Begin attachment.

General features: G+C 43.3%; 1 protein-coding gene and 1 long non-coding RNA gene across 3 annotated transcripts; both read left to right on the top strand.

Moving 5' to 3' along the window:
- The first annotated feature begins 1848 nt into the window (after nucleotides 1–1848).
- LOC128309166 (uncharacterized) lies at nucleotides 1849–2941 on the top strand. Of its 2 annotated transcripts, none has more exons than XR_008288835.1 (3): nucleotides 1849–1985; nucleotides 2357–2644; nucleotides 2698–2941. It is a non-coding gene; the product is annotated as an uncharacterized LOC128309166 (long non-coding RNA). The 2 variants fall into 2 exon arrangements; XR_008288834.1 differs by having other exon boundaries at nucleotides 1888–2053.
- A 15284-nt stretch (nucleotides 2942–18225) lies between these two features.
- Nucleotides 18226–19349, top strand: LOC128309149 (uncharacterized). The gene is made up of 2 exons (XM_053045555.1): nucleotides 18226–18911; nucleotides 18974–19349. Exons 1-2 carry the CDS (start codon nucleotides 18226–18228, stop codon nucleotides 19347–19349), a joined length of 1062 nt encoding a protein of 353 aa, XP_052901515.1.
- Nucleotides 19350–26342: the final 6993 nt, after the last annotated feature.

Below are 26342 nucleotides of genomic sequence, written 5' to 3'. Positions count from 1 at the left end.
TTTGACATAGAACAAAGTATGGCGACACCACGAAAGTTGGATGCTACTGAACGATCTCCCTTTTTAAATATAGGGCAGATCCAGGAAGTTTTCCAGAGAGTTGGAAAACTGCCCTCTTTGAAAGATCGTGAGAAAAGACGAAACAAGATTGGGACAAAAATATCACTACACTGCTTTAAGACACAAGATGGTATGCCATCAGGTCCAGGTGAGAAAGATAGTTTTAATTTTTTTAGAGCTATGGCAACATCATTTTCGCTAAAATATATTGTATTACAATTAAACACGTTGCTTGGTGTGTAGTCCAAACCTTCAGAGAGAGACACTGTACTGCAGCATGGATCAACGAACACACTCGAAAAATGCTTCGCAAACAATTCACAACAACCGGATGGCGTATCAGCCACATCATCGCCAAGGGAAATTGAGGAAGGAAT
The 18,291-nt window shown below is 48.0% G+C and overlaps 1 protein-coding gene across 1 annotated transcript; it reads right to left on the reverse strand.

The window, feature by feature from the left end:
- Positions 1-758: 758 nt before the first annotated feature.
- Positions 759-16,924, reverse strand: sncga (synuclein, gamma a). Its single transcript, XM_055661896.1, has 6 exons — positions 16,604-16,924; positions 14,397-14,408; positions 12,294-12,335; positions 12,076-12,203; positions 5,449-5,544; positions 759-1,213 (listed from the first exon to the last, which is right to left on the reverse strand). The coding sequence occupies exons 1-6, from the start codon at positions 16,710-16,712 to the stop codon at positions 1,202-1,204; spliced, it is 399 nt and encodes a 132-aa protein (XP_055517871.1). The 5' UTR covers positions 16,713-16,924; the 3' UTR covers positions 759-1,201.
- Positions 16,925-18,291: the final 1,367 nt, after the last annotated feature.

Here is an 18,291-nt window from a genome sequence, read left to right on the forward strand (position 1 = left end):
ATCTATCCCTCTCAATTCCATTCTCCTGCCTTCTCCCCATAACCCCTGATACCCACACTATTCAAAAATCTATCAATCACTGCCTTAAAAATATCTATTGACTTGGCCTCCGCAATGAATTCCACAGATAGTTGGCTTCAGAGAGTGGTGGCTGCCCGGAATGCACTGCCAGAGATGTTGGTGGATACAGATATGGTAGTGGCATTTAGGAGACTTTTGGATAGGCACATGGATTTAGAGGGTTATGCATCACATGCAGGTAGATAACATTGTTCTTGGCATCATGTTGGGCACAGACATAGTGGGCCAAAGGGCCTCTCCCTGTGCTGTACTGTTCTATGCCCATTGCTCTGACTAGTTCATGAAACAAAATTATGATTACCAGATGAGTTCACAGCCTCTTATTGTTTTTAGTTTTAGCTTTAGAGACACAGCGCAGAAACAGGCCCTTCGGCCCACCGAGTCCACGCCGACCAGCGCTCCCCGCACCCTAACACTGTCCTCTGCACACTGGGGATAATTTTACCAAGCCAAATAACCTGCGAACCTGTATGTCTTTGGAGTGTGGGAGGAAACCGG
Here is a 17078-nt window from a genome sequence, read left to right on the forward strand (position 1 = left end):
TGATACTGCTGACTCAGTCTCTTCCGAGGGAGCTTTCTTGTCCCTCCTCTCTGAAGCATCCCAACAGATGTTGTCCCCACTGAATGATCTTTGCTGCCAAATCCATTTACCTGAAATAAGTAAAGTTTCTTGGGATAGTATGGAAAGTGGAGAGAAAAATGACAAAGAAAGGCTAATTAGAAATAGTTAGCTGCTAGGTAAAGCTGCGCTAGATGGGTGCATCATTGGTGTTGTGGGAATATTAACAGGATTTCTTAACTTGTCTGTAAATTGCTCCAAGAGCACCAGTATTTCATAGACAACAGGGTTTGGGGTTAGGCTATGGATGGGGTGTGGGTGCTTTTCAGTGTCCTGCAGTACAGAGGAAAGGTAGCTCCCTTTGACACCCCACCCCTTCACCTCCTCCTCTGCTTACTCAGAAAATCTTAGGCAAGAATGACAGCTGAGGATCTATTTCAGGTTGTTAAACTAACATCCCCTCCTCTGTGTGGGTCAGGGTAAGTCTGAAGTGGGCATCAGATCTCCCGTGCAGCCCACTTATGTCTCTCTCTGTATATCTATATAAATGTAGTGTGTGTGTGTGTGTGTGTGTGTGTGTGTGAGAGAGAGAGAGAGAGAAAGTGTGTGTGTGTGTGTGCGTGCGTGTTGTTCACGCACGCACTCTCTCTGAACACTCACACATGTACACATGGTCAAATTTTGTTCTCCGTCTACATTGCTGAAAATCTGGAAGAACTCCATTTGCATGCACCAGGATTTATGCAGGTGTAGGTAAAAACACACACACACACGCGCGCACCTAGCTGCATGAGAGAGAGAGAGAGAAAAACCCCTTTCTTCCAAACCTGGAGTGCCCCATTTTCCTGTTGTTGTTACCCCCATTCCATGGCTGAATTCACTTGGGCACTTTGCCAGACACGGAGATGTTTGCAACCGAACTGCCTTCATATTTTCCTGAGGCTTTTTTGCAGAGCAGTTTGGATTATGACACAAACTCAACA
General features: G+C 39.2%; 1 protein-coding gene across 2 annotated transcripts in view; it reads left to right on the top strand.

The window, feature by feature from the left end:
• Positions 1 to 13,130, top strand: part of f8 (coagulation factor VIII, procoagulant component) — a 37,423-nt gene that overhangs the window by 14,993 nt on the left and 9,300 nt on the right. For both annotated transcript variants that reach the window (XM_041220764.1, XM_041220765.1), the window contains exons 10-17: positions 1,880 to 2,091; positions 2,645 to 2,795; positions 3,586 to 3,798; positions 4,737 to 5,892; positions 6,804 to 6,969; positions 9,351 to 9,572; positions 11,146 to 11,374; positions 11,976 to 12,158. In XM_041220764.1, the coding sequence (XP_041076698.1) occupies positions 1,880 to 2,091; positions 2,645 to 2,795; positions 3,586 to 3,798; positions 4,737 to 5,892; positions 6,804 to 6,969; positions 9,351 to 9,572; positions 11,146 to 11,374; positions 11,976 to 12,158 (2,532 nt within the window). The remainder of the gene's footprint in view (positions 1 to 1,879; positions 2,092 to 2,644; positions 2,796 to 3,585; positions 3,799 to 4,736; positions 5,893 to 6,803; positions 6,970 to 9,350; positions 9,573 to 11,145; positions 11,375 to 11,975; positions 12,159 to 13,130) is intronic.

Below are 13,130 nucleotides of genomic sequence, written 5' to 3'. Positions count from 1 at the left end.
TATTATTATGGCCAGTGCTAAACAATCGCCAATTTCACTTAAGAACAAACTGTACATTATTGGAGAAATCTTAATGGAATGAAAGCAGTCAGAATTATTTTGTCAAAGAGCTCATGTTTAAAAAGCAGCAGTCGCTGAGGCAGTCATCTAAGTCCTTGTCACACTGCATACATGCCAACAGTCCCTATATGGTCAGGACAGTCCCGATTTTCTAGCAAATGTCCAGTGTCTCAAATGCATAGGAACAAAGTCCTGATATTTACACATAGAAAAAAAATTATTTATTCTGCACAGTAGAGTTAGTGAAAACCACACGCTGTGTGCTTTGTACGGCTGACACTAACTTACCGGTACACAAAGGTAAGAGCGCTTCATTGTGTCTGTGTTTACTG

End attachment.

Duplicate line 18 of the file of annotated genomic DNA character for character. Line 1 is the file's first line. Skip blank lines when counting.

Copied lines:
TGATACTGCTGACTCAGTCTCTTCCGAGGGAGCTTTCTTGTCCCTCCTCTCTGAAGCATCCCAACAGATGTTGTCCCCACTGAATGATCTTTGCTGCCAAATCCATTTACCTGAAATAAGTAAAGTTTCTTGGGATAGTATGGAAAGTGGAGAGAAAAATGACAAAGAAAGGCTAATTAGAAATAGTTAGCTGCTAGGTAAAGCTGCGCTAGATGGGTGCATCATTGGTGTTGTGGGAATATTAACAGGATTTCTTAACTTGTCTGTAAATTGCTCCAAGAGCACCAGTATTTCATAGACAACAGGGTTTGGGGTTAGGCTATGGATGGGGTGTGGGTGCTTTTCAGTGTCCTGCAGTACAGAGGAAAGGTAGCTCCCTTTGACACCCCACCCCTTCACCTCCTCCTCTGCTTACTCAGAAAATCTTAGGCAAGAATGACAGCTGAGGATCTATTTCAGGTTGTTAAACTAACATCCCCTCCTCTGTGTGGGTCAGGGTAAGTCTGAAGTGGGCATCAGATCTCCCGTGCAGCCCACTTATGTCTCTCTCTGTATATCTATATAAATGTAGTGTGTGTGTGTGTGTGTGTGTGTGTGTGTGAGAGAGAGAGAGAGAGAAAGTGTGTGTGTGTGTGTGCGTGCGTGTTGTTCACGCACGCACTCTCTCTGAACACTCACACATGTACACATGGTCAAATTTTGTTCTCCGTCTACATTGCTGAAAATCTGGAAGAACTCCATTTGCATGCACCAGGATTTATGCAGGTGTAGGTAAAAACACACACACACACGCGCGCACCTAGCTGCATGAGAGAGAGAGAGAGAAAAACCCCTTTCTTCCAAACCTGGAGTGCCCCATTTTCCTGTTGTTGTTACCCCCATTCCATGGCTGAATTCACTTGGGCACTTTGCCAGACACGGAGATGTTTGCAACCGAACTGCCTTCATATTTTCCTGAGGCTTTTTTGCAGAGCAGTTTGGATTATGACACAAACTCAACA